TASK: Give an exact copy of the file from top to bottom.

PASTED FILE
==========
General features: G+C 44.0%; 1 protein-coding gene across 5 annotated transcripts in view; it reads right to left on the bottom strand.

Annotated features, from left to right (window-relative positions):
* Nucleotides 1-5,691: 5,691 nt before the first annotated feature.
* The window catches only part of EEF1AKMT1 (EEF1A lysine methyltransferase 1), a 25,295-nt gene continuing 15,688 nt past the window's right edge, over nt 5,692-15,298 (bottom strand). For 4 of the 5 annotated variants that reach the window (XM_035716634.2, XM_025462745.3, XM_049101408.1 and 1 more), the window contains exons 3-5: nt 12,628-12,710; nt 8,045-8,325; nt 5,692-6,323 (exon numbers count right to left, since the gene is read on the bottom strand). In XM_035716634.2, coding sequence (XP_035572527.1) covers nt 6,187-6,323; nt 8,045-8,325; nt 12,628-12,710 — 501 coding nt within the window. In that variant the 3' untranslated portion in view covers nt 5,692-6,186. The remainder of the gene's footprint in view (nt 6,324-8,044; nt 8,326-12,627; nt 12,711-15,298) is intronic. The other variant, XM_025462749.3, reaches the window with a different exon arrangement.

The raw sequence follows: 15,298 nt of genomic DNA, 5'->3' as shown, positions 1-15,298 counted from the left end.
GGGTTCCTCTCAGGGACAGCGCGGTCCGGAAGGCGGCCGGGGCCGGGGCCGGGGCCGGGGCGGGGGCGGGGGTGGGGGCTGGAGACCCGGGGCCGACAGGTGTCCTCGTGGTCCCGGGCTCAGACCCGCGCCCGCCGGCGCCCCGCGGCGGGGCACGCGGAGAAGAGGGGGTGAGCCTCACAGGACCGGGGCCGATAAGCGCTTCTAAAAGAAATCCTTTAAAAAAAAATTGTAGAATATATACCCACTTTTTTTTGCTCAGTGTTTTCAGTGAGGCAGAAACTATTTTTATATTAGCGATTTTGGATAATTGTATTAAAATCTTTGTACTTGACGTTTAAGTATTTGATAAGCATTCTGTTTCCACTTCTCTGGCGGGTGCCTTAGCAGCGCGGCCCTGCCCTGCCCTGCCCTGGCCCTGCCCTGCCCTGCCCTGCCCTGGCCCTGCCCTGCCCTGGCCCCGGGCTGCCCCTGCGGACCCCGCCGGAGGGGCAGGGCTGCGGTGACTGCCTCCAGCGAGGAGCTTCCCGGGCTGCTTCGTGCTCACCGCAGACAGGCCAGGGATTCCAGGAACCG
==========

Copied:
General features: G+C 44.0%; 1 protein-coding gene across 5 annotated transcripts in view; it reads right to left on the bottom strand.

Annotated features, from left to right (window-relative positions):
* Nucleotides 1-5,691: 5,691 nt before the first annotated feature.
* The window catches only part of EEF1AKMT1 (EEF1A lysine methyltransferase 1), a 25,295-nt gene continuing 15,688 nt past the window's right edge, over nt 5,692-15,298 (bottom strand). For 4 of the 5 annotated variants that reach the window (XM_035716634.2, XM_025462745.3, XM_049101408.1 and 1 more), the window contains exons 3-5: nt 12,628-12,710; nt 8,045-8,325; nt 5,692-6,323 (exon numbers count right to left, since the gene is read on the bottom strand). In XM_035716634.2, coding sequence (XP_035572527.1) covers nt 6,187-6,323; nt 8,045-8,325; nt 12,628-12,710 — 501 coding nt within the window. In that variant the 3' untranslated portion in view covers nt 5,692-6,186. The remainder of the gene's footprint in view (nt 6,324-8,044; nt 8,326-12,627; nt 12,711-15,298) is intronic. The other variant, XM_025462749.3, reaches the window with a different exon arrangement.

The raw sequence follows: 15,298 nt of genomic DNA, 5'->3' as shown, positions 1-15,298 counted from the left end.
GGGTTCCTCTCAGGGACAGCGCGGTCCGGAAGGCGGCCGGGGCCGGGGCCGGGGCCGGGGCGGGGGCGGGGGTGGGGGCTGGAGACCCGGGGCCGACAGGTGTCCTCGTGGTCCCGGGCTCAGACCCGCGCCCGCCGGCGCCCCGCGGCGGGGCACGCGGAGAAGAGGGGGTGAGCCTCACAGGACCGGGGCCGATAAGCGCTTCTAAAAGAAATCCTTTAAAAAAAAATTGTAGAATATATACCCACTTTTTTTTGCTCAGTGTTTTCAGTGAGGCAGAAACTATTTTTATATTAGCGATTTTGGATAATTGTATTAAAATCTTTGTACTTGACGTTTAAGTATTTGATAAGCATTCTGTTTCCACTTCTCTGGCGGGTGCCTTAGCAGCGCGGCCCTGCCCTGCCCTGCCCTGGCCCTGCCCTGCCCTGCCCTGCCCTGGCCCTGCCCTGCCCTGGCCCCGGGCTGCCCCTGCGGACCCCGCCGGAGGGGCAGGGCTGCGGTGACTGCCTCCAGCGAGGAGCTTCCCGGGCTGCTTCGTGCTCACCGCAGACAGGCCAGGGATTCCAGGAACCG